The research was partially supported by the National Science Foundation and the U.S. Army Research Laboratory's Army Research Office. It was performed in Clarkson's Nanoengineering and Biotechnology Laboratories Center (NABLAB), a unit led by Sokolov and established to promote cross-disciplinary collaborations within the University.

NABLAB comprises more than a dozen faculty members who apply the expertise of Clarkson scholars to cancer cell research, fine particles for bio and medical applications, synthesis of smart materials, advancement biosensors, and more.

####

About Clarkson University
Clarkson University launches leaders into the global economy. One in six alumni already leads as a CEO, VP or equivalent senior executive of a company. Located just outside the Adirondack Park in Potsdam, N.Y., Clarkson is a nationally recognized research university for undergraduates with select graduate programs in signature areas of academic excellence directed toward the world's pressing issues. Through 50 rigorous programs of study in engineering, business, arts, sciences and health sciences, the entire learning-living community spans boundaries across disciplines, nations and cultures to build powers of observation, challenge the status quo, and connect discovery and engineering innovation with enterprise.

For more information, please click here

Contacts:
Michael P. Griffin
Director of News & Digital Content Services
15-268-6716

Copyright © Clarkson University

If you have a comment, please Contact us.

Issuers of news releases, not 7th Wave, Inc. or Nanotechnology Now, are solely responsible for the accuracy of the content.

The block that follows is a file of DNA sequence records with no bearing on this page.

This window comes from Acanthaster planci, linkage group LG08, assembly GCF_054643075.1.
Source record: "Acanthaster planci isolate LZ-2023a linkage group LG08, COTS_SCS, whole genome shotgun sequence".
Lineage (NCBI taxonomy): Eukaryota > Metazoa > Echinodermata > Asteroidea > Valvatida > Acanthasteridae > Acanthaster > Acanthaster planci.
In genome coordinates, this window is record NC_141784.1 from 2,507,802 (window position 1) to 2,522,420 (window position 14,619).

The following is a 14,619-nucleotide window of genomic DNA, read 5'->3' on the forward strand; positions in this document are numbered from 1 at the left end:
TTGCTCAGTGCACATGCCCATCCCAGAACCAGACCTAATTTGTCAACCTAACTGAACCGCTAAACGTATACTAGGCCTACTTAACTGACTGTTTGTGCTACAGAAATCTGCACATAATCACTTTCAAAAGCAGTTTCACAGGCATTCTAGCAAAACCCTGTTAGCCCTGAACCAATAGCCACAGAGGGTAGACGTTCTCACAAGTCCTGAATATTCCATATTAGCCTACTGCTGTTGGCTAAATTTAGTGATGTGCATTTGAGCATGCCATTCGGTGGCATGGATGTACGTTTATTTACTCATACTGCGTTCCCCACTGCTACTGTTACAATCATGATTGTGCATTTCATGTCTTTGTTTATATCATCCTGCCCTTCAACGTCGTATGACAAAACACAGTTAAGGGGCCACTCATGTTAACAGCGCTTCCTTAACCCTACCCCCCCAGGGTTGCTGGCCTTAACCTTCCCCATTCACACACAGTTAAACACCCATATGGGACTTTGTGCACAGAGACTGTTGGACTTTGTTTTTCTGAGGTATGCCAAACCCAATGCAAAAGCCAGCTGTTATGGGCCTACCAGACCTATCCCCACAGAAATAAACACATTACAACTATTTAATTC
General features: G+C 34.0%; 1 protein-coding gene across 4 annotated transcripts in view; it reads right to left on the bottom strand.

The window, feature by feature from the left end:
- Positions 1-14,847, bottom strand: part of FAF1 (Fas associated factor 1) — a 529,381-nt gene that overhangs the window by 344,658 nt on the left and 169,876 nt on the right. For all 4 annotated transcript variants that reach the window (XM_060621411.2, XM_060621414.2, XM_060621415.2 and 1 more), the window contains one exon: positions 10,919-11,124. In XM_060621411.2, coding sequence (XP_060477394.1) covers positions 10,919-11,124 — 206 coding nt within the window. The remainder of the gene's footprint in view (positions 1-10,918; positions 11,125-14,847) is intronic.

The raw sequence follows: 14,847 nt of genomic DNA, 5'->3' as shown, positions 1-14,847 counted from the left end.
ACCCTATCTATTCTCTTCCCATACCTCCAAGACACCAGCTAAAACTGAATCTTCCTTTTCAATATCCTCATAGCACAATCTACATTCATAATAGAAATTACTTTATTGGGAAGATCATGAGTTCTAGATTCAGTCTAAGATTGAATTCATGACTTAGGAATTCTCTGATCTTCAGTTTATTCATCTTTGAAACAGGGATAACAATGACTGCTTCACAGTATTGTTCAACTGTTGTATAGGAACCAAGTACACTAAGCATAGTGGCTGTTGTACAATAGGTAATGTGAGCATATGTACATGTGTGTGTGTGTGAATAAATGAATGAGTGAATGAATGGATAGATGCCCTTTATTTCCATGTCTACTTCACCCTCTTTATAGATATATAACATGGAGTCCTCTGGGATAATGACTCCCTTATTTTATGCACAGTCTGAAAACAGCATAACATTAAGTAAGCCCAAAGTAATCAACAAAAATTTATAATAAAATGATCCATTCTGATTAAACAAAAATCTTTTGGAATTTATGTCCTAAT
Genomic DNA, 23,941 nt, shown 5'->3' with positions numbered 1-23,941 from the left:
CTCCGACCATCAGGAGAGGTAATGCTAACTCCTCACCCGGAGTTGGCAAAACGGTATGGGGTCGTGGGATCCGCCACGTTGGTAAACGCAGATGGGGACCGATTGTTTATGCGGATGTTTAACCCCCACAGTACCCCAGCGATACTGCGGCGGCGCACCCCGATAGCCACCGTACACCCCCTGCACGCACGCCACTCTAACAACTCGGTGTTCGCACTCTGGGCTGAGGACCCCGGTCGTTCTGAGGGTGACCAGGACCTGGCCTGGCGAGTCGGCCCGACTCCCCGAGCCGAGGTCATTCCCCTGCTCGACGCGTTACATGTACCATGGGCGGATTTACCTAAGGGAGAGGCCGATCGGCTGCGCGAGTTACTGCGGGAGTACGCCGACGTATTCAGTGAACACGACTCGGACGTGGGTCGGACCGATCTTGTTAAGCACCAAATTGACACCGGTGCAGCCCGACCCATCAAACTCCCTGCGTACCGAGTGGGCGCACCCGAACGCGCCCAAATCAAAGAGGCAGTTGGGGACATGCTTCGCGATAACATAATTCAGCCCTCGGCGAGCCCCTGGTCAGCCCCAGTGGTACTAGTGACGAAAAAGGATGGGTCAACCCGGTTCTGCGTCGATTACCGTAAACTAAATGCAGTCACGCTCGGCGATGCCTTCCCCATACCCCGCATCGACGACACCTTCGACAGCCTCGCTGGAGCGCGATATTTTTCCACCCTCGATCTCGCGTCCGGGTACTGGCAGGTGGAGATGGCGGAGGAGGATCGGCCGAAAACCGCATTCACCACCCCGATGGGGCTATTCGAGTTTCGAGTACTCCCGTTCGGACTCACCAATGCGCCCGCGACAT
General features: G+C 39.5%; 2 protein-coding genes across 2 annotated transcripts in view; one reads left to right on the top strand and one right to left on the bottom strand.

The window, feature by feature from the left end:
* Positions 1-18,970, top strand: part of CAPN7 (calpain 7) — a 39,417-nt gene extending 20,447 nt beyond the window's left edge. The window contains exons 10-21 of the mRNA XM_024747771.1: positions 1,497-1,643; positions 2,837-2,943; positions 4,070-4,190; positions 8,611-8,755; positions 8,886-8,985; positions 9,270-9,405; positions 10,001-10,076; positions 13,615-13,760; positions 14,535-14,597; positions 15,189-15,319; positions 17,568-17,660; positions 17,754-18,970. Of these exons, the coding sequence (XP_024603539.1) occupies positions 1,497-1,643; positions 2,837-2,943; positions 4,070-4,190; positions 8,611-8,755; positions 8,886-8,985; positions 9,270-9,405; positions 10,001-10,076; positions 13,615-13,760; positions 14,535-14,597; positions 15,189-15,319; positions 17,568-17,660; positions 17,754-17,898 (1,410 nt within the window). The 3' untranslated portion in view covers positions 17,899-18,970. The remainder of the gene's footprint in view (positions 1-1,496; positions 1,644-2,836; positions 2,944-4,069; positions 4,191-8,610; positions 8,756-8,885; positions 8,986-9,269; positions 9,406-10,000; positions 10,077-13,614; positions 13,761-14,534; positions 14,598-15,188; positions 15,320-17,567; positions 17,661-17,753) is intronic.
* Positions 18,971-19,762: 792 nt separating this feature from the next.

Bookmark:
Delicious Digg Newsvine Google Yahoo Reddit Magnoliacom Furl Facebook

Related News Press

News and information

Organometallics welcomes new editor-in-chief: Paul Chirik, Ph.D. July 22nd, 2014

The Hiden EQP Plasma Diagnostic with on-board MCA July 22nd, 2014

Iran to Hold 3rd Int'l Forum on Nanotechnology Economy July 22nd, 2014

Nanometrics Announces Upcoming Investor Events July 22nd, 2014

Govt.-Legislation/Regulation/Funding/Policy

NIST shows ultrasonically propelled nanorods spin dizzyingly fast July 22nd, 2014

Penn Study: Understanding Graphene’s Electrical Properties on an Atomic Level July 22nd, 2014

Oregon chemists eye improved thin films with metal substitution: Solution-based inorganic process could drive more efficient electronics and solar devices July 21st, 2014

More than glitter: Scientists explain how gold nanoparticles easily penetrate cells, making them useful for delivering drugs July 21st, 2014

Possible Futures

IBM Announces $3 Billion Research Initiative to Tackle Chip Grand Challenges for Cloud and Big Data Systems: Scientists and engineers to push limits of silicon technology to 7 nanometers and below and create post-silicon future July 10th, 2014

Virus structure inspires novel understanding of onion-like carbon nanoparticles April 10th, 2014

Local girl does good March 22nd, 2014

Surface Characteristics Influence Cellular Growth on Semiconductor Material March 12th, 2014

Academic/Education

Haydale Announces Collaboration Agreement with Swansea University’s Welsh Centre for Printing and Coatings (WCPC) July 12th, 2014

STFC takes delivery of the 100th Hitachi Tabletop SEM in the UK July 3rd, 2014

Innovation Management and the Emergence of the Nanobiotechnology Industry July 1st, 2014

Albany NanoCollege Faculty Member Selected as Editor-in-Chief of the Prestigious Journal of Electronic Materials July 1st, 2014

Nanomedicine

Researchers create vaccine for dust-mite allergies Main Page Content: Vaccine reduced lung inflammation to allergens in lab and animal tests July 22nd, 2014

NIST shows ultrasonically propelled nanorods spin dizzyingly fast July 22nd, 2014

SentiMag® Now Available in Australia and New Zealand July 21st, 2014